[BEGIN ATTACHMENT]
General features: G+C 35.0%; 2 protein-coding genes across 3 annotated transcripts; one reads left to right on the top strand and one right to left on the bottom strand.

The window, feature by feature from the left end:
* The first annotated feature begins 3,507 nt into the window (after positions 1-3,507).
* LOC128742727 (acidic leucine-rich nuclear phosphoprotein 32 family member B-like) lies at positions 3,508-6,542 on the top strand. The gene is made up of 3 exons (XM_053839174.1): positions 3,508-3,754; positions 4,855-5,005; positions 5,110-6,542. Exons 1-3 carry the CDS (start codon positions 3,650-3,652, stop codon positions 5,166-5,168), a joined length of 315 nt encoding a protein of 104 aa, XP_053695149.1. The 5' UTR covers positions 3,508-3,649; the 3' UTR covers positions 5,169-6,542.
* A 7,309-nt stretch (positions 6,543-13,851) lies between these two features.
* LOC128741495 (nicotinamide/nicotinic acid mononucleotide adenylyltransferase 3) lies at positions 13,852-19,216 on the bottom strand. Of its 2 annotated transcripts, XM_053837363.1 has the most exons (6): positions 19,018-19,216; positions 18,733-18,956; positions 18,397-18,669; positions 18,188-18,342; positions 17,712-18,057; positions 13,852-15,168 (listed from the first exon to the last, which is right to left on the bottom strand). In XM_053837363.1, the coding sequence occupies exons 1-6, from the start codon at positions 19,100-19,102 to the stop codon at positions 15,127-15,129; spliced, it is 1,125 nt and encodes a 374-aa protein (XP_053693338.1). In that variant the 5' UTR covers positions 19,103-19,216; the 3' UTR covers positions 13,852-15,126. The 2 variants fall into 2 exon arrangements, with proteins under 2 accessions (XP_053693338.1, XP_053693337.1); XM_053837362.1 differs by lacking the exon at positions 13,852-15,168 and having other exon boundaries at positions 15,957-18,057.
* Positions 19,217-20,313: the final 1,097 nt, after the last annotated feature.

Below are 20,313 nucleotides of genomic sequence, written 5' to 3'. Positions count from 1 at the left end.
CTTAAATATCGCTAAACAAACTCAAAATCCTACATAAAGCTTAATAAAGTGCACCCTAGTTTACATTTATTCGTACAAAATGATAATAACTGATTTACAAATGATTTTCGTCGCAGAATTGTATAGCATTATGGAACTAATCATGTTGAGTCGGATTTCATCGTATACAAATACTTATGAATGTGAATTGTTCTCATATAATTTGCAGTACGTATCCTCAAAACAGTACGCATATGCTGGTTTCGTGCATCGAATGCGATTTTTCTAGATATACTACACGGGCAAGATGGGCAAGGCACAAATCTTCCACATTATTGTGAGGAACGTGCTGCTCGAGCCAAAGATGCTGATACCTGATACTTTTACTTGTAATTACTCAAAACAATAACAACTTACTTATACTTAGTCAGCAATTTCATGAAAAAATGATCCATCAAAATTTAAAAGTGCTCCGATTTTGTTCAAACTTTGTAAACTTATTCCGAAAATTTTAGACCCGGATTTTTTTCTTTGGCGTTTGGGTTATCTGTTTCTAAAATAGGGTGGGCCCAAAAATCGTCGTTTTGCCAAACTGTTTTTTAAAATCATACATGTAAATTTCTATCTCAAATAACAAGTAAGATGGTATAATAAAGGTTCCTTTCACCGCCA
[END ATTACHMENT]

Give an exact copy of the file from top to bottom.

General features: G+C 35.0%; 2 protein-coding genes across 3 annotated transcripts; one reads left to right on the top strand and one right to left on the bottom strand.

The window, feature by feature from the left end:
* The first annotated feature begins 3,507 nt into the window (after positions 1-3,507).
* LOC128742727 (acidic leucine-rich nuclear phosphoprotein 32 family member B-like) lies at positions 3,508-6,542 on the top strand. The gene is made up of 3 exons (XM_053839174.1): positions 3,508-3,754; positions 4,855-5,005; positions 5,110-6,542. Exons 1-3 carry the CDS (start codon positions 3,650-3,652, stop codon positions 5,166-5,168), a joined length of 315 nt encoding a protein of 104 aa, XP_053695149.1. The 5' UTR covers positions 3,508-3,649; the 3' UTR covers positions 5,169-6,542.
* A 7,309-nt stretch (positions 6,543-13,851) lies between these two features.
* LOC128741495 (nicotinamide/nicotinic acid mononucleotide adenylyltransferase 3) lies at positions 13,852-19,216 on the bottom strand. Of its 2 annotated transcripts, XM_053837363.1 has the most exons (6): positions 19,018-19,216; positions 18,733-18,956; positions 18,397-18,669; positions 18,188-18,342; positions 17,712-18,057; positions 13,852-15,168 (listed from the first exon to the last, which is right to left on the bottom strand). In XM_053837363.1, the coding sequence occupies exons 1-6, from the start codon at positions 19,100-19,102 to the stop codon at positions 15,127-15,129; spliced, it is 1,125 nt and encodes a 374-aa protein (XP_053693338.1). In that variant the 5' UTR covers positions 19,103-19,216; the 3' UTR covers positions 13,852-15,126. The 2 variants fall into 2 exon arrangements, with proteins under 2 accessions (XP_053693338.1, XP_053693337.1); XM_053837362.1 differs by lacking the exon at positions 13,852-15,168 and having other exon boundaries at positions 15,957-18,057.
* Positions 19,217-20,313: the final 1,097 nt, after the last annotated feature.

Below are 20,313 nucleotides of genomic sequence, written 5' to 3'. Positions count from 1 at the left end.
CTTAAATATCGCTAAACAAACTCAAAATCCTACATAAAGCTTAATAAAGTGCACCCTAGTTTACATTTATTCGTACAAAATGATAATAACTGATTTACAAATGATTTTCGTCGCAGAATTGTATAGCATTATGGAACTAATCATGTTGAGTCGGATTTCATCGTATACAAATACTTATGAATGTGAATTGTTCTCATATAATTTGCAGTACGTATCCTCAAAACAGTACGCATATGCTGGTTTCGTGCATCGAATGCGATTTTTCTAGATATACTACACGGGCAAGATGGGCAAGGCACAAATCTTCCACATTATTGTGAGGAACGTGCTGCTCGAGCCAAAGATGCTGATACCTGATACTTTTACTTGTAATTACTCAAAACAATAACAACTTACTTATACTTAGTCAGCAATTTCATGAAAAAATGATCCATCAAAATTTAAAAGTGCTCCGATTTTGTTCAAACTTTGTAAACTTATTCCGAAAATTTTAGACCCGGATTTTTTTCTTTGGCGTTTGGGTTATCTGTTTCTAAAATAGGGTGGGCCCAAAAATCGTCGTTTTGCCAAACTGTTTTTTAAAATCATACATGTAAATTTCTATCTCAAATAACAAGTAAGATGGTATAATAAAGGTTCCTTTCACCGCCA